Therefore, the XP deletion is likely the cause of a Turner syndrome phenotype, especially of short stature.

The presence of 46, X, I (Xq) pure line mosaic with two long arms Xq and no short arms (XP) is also associated with some patients with Turner syndrome.

Gonadal failure is associated with the Xq deletion, and the more proximal the deletion, the more severe the expression.

Therefore, Xq26-q28 and Xq13.3-q21.1 are now referred to as POF1 and POF2 (for primary ovarian failure), respectively, due to mutations or rearrangements of chromosomal material negatively affect ovarian gene expression.

Turner syndrome signs and symptoms

Girls with Turner syndrome are generally shorter than average girls their age. They may have a hard time entering or going through puberty due to ovarian failure.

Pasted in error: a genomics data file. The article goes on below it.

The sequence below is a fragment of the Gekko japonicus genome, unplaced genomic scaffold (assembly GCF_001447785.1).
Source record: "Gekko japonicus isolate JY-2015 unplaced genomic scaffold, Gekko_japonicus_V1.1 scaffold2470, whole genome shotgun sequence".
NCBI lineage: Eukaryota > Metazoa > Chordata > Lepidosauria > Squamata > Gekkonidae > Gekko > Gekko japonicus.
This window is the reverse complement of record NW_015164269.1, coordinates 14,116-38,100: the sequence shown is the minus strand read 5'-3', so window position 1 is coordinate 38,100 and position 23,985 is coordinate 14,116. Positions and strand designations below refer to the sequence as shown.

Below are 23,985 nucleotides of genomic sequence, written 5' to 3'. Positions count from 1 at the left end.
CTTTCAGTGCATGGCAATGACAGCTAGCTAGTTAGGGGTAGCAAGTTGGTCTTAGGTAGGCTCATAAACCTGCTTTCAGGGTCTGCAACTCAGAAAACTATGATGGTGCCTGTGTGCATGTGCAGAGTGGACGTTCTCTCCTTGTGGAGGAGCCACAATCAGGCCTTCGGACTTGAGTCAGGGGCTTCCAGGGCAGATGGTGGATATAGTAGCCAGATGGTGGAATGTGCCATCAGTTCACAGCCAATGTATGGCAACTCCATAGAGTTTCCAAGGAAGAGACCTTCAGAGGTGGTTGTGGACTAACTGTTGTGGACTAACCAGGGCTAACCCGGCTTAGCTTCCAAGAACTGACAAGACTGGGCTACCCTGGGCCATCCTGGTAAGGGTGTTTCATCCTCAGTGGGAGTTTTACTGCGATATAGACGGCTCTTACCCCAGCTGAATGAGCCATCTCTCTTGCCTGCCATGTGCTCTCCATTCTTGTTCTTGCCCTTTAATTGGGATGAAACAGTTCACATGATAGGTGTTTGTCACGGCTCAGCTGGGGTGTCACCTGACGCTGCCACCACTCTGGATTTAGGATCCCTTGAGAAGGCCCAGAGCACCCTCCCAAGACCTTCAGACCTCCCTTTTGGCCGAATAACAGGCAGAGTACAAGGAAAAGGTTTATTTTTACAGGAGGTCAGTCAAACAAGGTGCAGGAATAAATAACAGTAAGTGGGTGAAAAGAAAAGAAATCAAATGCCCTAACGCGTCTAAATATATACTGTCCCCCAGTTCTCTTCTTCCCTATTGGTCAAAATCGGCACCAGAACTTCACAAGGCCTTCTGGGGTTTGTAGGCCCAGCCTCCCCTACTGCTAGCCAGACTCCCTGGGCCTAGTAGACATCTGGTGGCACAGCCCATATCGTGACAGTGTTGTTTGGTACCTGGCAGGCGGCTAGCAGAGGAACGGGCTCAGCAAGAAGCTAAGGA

Each girl with Turner Syndrome is unique and may have different characteristics. Some girls only have a few functions, while others may have more.

These are the different problems at each stage of life that a girl with Turner syndrome may face from infancy to adulthood:

Problems during childhood

I have swollen hands and feet and difficulties in sucking and swallowing.

Problems during childhood

Hearing and vision

Middle ear infections are more common, and hearing can be affected. The eyes should be tested for myopia, squint, and ptosis (eyelid drooping).


Short stature is the most common feature of Turner syndrome. The final height can be increased through the use of growth hormones.

Learning and development

Intelligence falls into the normal range. Some may have spatial skills, resulting in difficulties with math and geometry.